Locally made 'Promised Land' eyes drilling controversy
Another fracking controversy is brewing. But this one is on the big screen.
“Promised Land,” which opens Friday, is a film whose fictional story revolves around the controversial practice of crushing shale underground to release reserves of natural gas. Parts of the story were filmed in the region in April and May, primarily in Avonmore in the Alle-Kiski Valley.
Matt Damon stars as a land agent for a global natural gas company. He travels to the economically depressed town of McKinley, where he deploys an aw-shucks charm to persuade local farmers and other landowners to lease their land for hydraulic fracturing. While some see the offer as the chance at economic rebirth, an environmental activist played by John Krasinski (“The Office”) begins rallying residents against the idea. The two antagonists also compete for the affections of a local schoolteacher played by Rosemarie DeWitt. Frances McDormand, a 1975 graduate of Monessen High School, plays Damon's associate.
Damon and Krasinski co-wrote the screenplay. Directing the film is Gus Van Sant, who directed Damon in “Good Will Hunting.”
As of October, more than 4,000 well permits have been issued in the state, according to the Department of Environmental Protection. By comparison, more than 350,000 oil and gas wells have been drilled in Pennsylvania since the first commercial oil well was developed in 1859. The commonwealth first began regulating drilling in 1956. Industry estimates say a typical well could generate $4 million for landowners over its life. Some environmentalists and health officials say not enough research has been done on the potential hazards.
And attorneys such as James J. Brink say landowners can be duped. Brink and Steven C. Townsend are partners at ShaleAdvice LLC, Downtown. They represent landowners to make sure they get fair terms when they lease their land to natural gas companies.
“I've been to meetings where we'd be sitting in the back and listening to what is being said by gas companies,” he says. “The first thing out of their mouths is, ‘Everybody in this room will be a millionaire.' That's not true.
“The folks are promised that the streets could be paved with bricks of gold,” Brink says. “Then they realize they've signed something that's going to affect their land for the rest of their lives and their children's lives.”
But others say environmental fears are exaggerated.
The Marcellus Shale Coalition, a local nonprofit coalition, will run ads at selected “Promised Land” showings, says spokesman Travis Windle. The ads will direct audiences to a web-site called learnaboutshale.org.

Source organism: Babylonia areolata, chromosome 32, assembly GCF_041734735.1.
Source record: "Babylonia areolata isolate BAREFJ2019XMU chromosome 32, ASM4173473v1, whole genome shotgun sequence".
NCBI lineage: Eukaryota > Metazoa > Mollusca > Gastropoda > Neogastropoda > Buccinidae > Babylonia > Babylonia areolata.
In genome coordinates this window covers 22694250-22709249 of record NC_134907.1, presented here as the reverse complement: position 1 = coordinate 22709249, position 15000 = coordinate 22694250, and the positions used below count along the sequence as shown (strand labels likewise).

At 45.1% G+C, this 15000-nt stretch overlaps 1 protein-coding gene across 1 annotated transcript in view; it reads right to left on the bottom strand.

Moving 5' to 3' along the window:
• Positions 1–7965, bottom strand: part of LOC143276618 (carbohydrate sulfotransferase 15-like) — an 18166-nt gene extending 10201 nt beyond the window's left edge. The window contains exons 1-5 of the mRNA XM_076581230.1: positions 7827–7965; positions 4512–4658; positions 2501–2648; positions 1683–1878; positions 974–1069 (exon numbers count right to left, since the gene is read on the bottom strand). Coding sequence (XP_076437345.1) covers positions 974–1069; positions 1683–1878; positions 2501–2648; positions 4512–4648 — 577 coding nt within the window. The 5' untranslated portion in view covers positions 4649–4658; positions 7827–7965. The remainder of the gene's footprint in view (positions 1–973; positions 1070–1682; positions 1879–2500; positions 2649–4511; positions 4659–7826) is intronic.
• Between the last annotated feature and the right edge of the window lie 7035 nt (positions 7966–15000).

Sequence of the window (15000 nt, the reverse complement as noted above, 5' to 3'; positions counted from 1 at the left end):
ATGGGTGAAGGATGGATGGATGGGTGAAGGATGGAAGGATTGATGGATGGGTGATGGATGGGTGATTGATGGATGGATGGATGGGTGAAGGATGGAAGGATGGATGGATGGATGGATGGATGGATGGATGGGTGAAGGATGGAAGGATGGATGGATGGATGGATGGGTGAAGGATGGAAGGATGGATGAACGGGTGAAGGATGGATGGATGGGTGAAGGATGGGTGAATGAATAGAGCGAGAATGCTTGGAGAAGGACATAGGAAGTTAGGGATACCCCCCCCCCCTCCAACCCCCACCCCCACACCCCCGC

“A lot of folks think they understand the nuclear industry because they've seen ‘The Simpsons,' but we don't want people to walk away from this fictional film thinking it's an accurate depiction of how the natural gas industry conducts its business,” Windle says.
“Promised Land” also was shot in New Alexandria, Apollo, Delmont, Export, Slate Lick, West Mifflin, Worthington and the Grand Concourse at Station Square in Pittsburgh.
Donna Belajac served as location casting director for the film. She cast about 15 speaking roles. Generally, she auditioned 20 to 30 actors for each part. She composed a description of each character after consulting with director Van Sant. She says the director was keen on hiring actors who looked like everyday people.
“It was mostly professional actors with a handful of regular people who had a good look,” she says.
The latter included non-actor Gerri Bumbaugh, owner of My Buddy's Place, a bar in Avonmore where several scenes were shot. She plays a bartender named Jesse who makes a bet with Damon's character that involves doing shots of vodka. Damon doesn't realize that she's actually pounding down shots of water.
“It was pretty easy, because that's what I do, (work as a) bartender,” she says.
Bambaugh describes Damon and Krasinski as “very nice guys. We had a good time.”
Krasinski has family ties to the Pittsburgh area — his grandparents, the late Leo and Regina Krasinski, were residents of Natrona Heights, Harrison, and other relatives still live here.
Bambaugh says Krasinski's parents visited the set. “He took me over and introduced me to them,” she says.
The film's subject has generated some strong opinions locally.
“I know several guys that do that for a living,” she says. “A lot of them were kind of mad, but others said, ‘It's only a movie.'”
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